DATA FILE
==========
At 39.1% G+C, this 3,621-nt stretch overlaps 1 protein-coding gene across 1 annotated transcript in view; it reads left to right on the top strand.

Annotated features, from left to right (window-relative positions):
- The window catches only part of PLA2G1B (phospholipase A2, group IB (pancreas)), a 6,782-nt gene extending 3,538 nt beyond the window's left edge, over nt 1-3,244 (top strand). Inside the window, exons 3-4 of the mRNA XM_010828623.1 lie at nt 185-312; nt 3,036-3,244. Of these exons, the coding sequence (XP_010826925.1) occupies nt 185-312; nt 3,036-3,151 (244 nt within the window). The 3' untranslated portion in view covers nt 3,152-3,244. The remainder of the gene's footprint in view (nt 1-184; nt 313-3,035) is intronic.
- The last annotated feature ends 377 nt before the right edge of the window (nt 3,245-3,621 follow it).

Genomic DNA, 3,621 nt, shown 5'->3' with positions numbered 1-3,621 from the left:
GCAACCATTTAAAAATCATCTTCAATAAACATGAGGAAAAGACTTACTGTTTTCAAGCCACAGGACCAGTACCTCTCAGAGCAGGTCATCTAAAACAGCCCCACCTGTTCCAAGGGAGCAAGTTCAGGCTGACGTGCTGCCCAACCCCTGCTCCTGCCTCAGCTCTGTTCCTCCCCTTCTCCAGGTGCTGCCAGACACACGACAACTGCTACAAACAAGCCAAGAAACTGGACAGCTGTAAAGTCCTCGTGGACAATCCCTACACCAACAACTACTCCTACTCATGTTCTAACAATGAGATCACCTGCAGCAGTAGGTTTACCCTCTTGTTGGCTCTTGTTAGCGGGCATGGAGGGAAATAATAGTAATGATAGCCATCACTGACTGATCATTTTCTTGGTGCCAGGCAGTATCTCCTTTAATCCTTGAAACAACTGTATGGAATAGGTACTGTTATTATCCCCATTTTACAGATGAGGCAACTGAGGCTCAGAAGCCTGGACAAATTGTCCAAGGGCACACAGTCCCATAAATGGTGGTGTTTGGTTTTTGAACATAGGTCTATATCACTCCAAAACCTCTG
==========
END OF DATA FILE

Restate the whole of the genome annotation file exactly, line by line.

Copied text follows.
At 39.1% G+C, this 3,621-nt stretch overlaps 1 protein-coding gene across 1 annotated transcript in view; it reads left to right on the top strand.

Annotated features, from left to right (window-relative positions):
- The window catches only part of PLA2G1B (phospholipase A2, group IB (pancreas)), a 6,782-nt gene extending 3,538 nt beyond the window's left edge, over nt 1-3,244 (top strand). Inside the window, exons 3-4 of the mRNA XM_010828623.1 lie at nt 185-312; nt 3,036-3,244. Of these exons, the coding sequence (XP_010826925.1) occupies nt 185-312; nt 3,036-3,151 (244 nt within the window). The 3' untranslated portion in view covers nt 3,152-3,244. The remainder of the gene's footprint in view (nt 1-184; nt 313-3,035) is intronic.
- The last annotated feature ends 377 nt before the right edge of the window (nt 3,245-3,621 follow it).

Genomic DNA, 3,621 nt, shown 5'->3' with positions numbered 1-3,621 from the left:
GCAACCATTTAAAAATCATCTTCAATAAACATGAGGAAAAGACTTACTGTTTTCAAGCCACAGGACCAGTACCTCTCAGAGCAGGTCATCTAAAACAGCCCCACCTGTTCCAAGGGAGCAAGTTCAGGCTGACGTGCTGCCCAACCCCTGCTCCTGCCTCAGCTCTGTTCCTCCCCTTCTCCAGGTGCTGCCAGACACACGACAACTGCTACAAACAAGCCAAGAAACTGGACAGCTGTAAAGTCCTCGTGGACAATCCCTACACCAACAACTACTCCTACTCATGTTCTAACAATGAGATCACCTGCAGCAGTAGGTTTACCCTCTTGTTGGCTCTTGTTAGCGGGCATGGAGGGAAATAATAGTAATGATAGCCATCACTGACTGATCATTTTCTTGGTGCCAGGCAGTATCTCCTTTAATCCTTGAAACAACTGTATGGAATAGGTACTGTTATTATCCCCATTTTACAGATGAGGCAACTGAGGCTCAGAAGCCTGGACAAATTGTCCAAGGGCACACAGTCCCATAAATGGTGGTGTTTGGTTTTTGAACATAGGTCTATATCACTCCAAAACCTCTG